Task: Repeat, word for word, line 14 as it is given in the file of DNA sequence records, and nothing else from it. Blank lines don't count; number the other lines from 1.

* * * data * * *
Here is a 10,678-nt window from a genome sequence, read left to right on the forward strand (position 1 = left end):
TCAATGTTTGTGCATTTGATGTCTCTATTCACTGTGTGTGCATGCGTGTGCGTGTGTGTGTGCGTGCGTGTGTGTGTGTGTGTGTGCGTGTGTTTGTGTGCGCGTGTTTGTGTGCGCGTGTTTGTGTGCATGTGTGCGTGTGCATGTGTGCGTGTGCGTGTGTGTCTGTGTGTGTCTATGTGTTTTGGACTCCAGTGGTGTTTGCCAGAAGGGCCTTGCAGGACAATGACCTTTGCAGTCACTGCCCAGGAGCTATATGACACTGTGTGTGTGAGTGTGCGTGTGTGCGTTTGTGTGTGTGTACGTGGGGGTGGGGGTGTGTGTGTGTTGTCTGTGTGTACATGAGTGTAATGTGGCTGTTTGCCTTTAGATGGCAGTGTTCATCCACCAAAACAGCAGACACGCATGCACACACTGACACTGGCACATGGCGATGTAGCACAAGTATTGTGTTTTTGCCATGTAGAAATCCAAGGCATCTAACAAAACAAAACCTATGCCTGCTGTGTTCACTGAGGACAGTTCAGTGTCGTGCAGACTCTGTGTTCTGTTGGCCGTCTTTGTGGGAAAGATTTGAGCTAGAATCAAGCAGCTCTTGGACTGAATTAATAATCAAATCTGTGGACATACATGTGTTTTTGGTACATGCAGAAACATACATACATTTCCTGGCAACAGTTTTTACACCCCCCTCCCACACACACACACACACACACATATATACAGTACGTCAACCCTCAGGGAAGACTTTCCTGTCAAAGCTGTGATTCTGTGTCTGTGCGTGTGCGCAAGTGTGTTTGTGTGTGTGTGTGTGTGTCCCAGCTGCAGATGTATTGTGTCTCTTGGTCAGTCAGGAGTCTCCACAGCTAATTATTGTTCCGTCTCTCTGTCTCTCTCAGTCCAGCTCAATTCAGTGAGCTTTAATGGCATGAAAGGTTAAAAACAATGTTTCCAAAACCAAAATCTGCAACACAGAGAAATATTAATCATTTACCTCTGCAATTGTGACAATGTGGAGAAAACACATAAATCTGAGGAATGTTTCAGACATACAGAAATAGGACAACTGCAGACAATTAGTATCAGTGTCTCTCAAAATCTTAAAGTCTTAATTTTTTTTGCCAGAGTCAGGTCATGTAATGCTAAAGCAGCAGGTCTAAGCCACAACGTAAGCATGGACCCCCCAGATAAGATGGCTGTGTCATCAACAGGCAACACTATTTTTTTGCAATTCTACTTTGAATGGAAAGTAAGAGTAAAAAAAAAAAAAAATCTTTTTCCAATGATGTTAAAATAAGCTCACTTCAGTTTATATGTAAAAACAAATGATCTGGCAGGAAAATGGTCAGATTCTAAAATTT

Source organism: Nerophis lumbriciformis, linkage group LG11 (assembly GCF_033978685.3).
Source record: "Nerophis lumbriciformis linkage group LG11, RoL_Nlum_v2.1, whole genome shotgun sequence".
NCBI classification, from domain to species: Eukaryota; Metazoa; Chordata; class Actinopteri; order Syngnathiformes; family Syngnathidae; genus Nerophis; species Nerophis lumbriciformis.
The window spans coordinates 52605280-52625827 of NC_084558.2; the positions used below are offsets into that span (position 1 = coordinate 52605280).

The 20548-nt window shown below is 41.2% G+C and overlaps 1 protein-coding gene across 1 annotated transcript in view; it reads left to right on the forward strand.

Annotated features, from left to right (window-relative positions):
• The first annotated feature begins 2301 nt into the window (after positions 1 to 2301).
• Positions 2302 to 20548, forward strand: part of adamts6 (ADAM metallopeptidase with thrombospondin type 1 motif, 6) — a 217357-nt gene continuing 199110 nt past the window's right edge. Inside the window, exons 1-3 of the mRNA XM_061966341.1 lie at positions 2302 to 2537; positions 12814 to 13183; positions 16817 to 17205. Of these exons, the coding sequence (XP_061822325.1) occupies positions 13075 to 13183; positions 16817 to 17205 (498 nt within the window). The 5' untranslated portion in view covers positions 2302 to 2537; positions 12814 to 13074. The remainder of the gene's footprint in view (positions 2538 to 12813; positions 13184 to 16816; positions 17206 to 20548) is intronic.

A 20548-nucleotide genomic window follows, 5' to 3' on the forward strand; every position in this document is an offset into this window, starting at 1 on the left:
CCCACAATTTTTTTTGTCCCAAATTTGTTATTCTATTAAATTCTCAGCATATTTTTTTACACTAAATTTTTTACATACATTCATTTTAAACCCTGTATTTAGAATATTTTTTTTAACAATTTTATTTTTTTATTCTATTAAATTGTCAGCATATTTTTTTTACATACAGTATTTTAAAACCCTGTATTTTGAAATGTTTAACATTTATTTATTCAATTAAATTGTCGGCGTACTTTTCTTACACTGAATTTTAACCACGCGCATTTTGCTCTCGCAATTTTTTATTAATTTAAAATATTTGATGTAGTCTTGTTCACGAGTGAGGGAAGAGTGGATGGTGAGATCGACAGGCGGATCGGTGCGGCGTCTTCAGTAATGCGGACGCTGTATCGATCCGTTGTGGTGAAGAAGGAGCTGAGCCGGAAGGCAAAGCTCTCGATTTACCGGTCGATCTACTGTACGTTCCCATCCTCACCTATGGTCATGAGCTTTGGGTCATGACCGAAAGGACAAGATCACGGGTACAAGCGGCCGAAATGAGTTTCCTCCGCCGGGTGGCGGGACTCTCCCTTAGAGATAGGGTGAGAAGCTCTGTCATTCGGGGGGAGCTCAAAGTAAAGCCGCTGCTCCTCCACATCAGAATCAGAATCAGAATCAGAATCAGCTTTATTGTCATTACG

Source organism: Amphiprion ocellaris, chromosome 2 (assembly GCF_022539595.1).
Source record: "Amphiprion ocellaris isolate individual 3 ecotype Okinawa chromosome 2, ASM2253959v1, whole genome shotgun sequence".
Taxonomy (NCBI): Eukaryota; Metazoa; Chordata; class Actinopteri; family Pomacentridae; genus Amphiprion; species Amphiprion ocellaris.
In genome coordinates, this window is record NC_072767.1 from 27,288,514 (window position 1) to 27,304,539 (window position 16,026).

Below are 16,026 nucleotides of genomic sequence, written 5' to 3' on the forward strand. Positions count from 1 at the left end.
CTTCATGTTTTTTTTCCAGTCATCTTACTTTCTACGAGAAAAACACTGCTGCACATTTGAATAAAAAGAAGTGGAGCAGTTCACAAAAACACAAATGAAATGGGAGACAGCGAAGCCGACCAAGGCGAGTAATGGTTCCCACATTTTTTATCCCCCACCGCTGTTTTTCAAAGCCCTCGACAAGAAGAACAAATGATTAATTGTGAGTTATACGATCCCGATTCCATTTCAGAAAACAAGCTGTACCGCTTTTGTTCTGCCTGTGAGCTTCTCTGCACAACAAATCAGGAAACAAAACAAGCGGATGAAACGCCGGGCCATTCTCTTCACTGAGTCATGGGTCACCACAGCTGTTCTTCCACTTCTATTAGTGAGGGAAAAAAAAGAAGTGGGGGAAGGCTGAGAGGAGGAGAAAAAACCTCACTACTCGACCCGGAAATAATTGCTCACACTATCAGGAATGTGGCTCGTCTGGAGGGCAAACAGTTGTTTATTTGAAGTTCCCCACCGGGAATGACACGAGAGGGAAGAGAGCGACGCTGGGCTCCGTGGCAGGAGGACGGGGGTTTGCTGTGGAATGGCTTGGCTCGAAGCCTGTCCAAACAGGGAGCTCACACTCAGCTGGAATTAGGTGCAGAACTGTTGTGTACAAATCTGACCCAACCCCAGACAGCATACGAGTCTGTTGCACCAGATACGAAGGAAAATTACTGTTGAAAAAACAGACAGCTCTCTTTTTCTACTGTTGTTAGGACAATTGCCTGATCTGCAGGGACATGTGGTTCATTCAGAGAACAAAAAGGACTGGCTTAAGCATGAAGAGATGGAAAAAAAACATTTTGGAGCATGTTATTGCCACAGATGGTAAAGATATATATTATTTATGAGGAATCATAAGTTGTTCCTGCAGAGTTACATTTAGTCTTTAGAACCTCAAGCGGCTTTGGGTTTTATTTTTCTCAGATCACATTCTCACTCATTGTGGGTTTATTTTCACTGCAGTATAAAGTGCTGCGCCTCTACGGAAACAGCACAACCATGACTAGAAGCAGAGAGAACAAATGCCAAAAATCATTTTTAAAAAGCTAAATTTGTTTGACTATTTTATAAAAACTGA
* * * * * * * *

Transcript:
Source record: "Amphiprion ocellaris isolate individual 3 ecotype Okinawa chromosome 2, ASM2253959v1, whole genome shotgun sequence".